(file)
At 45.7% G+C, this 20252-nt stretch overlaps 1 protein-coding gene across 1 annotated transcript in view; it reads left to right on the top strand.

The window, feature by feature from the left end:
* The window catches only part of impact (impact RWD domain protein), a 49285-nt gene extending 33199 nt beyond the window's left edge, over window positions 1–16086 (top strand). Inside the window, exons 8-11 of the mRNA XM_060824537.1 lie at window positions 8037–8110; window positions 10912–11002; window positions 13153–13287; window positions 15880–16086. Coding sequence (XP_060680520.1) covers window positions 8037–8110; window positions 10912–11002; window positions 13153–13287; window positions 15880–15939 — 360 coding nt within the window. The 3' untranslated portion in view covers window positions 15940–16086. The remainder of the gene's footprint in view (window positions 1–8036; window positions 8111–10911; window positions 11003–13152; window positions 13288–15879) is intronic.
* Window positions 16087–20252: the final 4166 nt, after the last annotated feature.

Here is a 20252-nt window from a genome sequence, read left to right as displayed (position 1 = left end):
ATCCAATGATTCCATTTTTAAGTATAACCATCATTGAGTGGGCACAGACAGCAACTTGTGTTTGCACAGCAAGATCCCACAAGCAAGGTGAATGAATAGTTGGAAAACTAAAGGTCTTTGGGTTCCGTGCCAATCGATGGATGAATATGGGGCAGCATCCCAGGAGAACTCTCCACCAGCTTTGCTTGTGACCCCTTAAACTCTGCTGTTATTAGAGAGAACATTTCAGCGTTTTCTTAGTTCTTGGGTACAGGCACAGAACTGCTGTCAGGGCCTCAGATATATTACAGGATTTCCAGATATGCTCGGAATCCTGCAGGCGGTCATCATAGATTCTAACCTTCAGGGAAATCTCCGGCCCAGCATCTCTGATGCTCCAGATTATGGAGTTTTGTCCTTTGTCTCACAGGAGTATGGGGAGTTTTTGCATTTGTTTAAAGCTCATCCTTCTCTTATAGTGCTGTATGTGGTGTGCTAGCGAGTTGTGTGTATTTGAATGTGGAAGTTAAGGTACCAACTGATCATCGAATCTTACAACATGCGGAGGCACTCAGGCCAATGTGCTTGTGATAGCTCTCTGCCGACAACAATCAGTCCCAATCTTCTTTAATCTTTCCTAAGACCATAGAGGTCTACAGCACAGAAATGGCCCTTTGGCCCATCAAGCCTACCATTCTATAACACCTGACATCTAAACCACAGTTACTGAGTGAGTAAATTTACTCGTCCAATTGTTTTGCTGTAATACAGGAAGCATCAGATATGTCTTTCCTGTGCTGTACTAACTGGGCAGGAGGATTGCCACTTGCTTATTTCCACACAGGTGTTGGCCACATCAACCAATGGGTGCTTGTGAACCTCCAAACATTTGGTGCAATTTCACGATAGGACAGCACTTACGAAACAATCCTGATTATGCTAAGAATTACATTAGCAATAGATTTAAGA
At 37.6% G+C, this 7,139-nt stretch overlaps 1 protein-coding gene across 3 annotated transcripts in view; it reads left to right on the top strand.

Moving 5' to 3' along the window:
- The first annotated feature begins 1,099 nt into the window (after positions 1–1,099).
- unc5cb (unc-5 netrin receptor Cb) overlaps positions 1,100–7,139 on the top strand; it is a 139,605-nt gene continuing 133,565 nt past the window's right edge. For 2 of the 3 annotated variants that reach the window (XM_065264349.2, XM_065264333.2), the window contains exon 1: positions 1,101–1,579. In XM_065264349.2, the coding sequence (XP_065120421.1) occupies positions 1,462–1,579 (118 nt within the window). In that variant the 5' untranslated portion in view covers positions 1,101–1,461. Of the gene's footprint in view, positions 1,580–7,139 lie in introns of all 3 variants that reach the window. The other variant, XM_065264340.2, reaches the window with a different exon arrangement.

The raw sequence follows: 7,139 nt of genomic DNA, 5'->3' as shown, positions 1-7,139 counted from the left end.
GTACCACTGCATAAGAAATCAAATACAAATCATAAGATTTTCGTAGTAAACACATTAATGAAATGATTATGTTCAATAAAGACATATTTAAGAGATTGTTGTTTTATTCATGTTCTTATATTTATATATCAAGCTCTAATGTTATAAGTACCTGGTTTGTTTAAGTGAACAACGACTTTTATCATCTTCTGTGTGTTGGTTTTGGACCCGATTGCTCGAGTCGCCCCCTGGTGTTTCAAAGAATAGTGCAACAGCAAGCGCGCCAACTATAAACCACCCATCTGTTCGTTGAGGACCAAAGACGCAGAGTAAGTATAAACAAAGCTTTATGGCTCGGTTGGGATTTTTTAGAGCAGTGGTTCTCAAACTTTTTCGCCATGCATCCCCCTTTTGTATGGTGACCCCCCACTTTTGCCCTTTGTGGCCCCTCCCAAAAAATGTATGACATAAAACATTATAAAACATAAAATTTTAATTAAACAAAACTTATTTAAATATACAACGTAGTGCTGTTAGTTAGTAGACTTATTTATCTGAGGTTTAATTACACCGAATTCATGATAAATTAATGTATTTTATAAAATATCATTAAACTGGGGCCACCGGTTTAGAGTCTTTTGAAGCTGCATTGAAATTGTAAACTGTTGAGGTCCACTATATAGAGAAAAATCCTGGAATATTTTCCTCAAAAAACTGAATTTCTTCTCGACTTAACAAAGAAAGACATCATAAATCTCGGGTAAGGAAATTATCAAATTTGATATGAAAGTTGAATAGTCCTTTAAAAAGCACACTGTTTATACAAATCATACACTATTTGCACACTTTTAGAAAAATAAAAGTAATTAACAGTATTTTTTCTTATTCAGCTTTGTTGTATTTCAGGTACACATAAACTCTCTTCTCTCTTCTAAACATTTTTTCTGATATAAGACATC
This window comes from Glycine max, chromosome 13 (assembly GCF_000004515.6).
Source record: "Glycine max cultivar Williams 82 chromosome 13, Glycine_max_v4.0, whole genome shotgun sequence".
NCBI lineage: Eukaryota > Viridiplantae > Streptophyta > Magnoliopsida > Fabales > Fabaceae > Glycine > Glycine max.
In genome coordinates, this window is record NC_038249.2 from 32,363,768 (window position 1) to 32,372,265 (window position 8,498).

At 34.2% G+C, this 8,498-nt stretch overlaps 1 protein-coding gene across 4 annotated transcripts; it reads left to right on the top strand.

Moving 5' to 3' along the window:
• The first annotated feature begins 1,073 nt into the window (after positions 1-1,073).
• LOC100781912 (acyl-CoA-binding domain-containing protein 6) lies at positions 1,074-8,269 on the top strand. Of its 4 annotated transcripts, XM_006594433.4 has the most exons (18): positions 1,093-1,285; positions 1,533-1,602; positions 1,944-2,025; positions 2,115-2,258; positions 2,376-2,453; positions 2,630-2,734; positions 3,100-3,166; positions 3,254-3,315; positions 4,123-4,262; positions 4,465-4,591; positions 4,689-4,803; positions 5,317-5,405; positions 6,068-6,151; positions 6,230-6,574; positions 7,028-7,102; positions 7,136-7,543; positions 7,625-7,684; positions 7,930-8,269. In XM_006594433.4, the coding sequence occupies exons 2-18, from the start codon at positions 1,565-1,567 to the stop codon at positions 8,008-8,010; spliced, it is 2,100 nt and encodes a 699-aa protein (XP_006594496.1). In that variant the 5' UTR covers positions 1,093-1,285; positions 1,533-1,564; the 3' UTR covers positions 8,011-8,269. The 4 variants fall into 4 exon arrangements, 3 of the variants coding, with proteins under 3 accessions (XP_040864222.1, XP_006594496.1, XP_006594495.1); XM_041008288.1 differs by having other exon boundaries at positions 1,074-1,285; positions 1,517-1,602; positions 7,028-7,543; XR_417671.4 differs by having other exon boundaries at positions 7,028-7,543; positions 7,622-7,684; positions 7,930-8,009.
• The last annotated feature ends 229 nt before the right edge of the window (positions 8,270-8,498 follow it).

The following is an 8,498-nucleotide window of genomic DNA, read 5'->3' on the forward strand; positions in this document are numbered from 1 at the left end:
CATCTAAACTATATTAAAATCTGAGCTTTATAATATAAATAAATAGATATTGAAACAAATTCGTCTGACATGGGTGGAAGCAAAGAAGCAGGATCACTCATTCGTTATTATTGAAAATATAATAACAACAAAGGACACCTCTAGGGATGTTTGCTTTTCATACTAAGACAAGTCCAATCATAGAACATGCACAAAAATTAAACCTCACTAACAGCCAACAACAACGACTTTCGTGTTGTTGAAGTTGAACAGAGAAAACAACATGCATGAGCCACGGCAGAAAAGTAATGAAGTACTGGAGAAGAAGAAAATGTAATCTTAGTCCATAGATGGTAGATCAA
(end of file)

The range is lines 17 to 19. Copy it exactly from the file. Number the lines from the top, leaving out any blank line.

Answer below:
At 34.2% G+C, this 8,498-nt stretch overlaps 1 protein-coding gene across 4 annotated transcripts; it reads left to right on the top strand.

Moving 5' to 3' along the window:
• The first annotated feature begins 1,073 nt into the window (after positions 1-1,073).